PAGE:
Rocket Lab has successfully launched a spy satellite to orbit for the U.S. National Reconnaissance Office (NRO).
Rocket Lab’s workhorse Electron rocket blasted the satellite to space from Launch Complex-1 at Mahia Peninsula, New Zealand, early on Thursday ET.
The launch was originally scheduled for earlier in the week but was called off due to winds so strong that you had to “walk with a slant,” according to Rocket Lab CEO Peter Beck.
Calmer conditions eventually prevailed, paving the way for the Electron to lift the NRO’s secretive payload to space. A video (below) shared by Rocket Lab shows the early stages of the flight.
MISSION SUCCESS! Electron's Kick Stage has successfully deployed the @NatReconOfC's payload to orbit. Welcome to your new home in space, #NROL199! pic.twitter.com/hOOryOsATG
— Rocket Lab (@RocketLab) August 4, 2022
Thursday’s NROL-199 mission, dubbed “Antipodean Adventure,” marked the the second of two back-to-back Rocket Lab flights for the NRO after NROL-162 launched on July 13.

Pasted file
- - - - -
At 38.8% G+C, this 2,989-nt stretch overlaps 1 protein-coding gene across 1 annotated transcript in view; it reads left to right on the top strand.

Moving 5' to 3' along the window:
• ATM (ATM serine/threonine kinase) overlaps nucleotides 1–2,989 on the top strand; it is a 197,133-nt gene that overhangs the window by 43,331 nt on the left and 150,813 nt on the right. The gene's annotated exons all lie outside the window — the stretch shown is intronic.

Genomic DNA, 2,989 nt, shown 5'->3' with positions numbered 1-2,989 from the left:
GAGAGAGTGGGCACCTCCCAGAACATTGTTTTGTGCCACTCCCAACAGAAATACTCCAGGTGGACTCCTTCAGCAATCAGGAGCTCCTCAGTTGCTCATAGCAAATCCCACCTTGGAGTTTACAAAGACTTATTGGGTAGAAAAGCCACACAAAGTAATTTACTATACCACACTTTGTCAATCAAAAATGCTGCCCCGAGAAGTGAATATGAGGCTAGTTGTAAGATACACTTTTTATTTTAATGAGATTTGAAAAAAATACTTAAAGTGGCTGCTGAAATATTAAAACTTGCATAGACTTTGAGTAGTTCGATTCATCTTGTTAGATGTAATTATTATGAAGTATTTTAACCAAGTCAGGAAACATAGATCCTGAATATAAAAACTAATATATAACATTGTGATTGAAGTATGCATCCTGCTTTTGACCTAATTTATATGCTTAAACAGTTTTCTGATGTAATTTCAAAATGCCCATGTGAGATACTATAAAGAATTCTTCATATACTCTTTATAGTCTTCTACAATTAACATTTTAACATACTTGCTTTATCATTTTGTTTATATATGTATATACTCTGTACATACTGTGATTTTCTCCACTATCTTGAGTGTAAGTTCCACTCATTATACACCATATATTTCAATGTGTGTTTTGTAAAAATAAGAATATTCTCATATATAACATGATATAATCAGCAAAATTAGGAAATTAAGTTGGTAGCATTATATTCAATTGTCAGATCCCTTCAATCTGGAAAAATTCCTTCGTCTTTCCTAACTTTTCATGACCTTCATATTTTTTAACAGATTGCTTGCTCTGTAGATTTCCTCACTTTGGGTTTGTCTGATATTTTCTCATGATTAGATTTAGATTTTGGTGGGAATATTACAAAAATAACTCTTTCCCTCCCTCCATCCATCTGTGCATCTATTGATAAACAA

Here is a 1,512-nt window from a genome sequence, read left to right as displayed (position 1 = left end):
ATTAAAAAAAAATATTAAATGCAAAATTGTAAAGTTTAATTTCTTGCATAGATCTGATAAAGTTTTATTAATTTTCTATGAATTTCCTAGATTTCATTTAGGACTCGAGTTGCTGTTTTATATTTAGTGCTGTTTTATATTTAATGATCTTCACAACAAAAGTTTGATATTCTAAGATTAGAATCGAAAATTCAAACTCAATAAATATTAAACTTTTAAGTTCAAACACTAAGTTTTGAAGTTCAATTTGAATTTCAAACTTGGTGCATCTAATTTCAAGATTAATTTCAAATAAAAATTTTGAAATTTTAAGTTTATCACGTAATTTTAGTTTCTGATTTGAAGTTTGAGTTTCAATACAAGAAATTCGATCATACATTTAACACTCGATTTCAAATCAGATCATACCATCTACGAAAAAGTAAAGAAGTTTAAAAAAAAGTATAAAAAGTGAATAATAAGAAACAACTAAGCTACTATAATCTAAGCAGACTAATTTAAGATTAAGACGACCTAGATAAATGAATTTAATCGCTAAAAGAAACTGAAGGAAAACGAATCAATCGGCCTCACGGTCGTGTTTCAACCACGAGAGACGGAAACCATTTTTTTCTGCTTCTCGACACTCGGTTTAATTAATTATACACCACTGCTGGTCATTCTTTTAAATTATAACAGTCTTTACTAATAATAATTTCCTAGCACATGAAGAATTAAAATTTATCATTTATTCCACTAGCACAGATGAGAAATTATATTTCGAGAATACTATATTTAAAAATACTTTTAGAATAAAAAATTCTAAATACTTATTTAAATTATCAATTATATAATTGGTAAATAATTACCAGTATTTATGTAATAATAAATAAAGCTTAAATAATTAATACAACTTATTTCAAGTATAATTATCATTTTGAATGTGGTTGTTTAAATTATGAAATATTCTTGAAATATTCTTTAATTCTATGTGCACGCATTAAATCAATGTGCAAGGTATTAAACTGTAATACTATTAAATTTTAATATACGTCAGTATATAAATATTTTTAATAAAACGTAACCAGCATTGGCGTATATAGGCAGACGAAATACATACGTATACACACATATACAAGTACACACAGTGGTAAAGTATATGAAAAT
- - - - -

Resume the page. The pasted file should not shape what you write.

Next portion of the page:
According to Rocket Lab, the payload was deployed in partnership with the Australian Department of Defence for cooperative satellite activities.
As it’s a spy satellite, no one involved in the mission is giving much away, though Rocket Lab said it will enable the NRO to provide “critical information to government agencies and decision makers monitoring international issues.”
Headquartered in California but launching all 28 of its space missions to date from Beck’s home country of New Zealand, Rocket Lab is competing with the likes of SpaceX and Virgin Orbit as a launch service provider.
Most of Rocket Lab’s missions have involved small-satellite deployments for a range of private firms and governmental organizations, though with a new, more powerful rocket design in the works, it also has plans for deployments of larger satellites, and is even eyeing crewed flights.
One of its more notable missions in recent months involved the launch of the CAPSTONE satellite, which is playing an important role in NASA’s preparations for a new era of moon exploration. The satellite will be testing a possible lunar orbit for the Gateway, a space station that’s set to provide support for long-term crewed missions to the moon.
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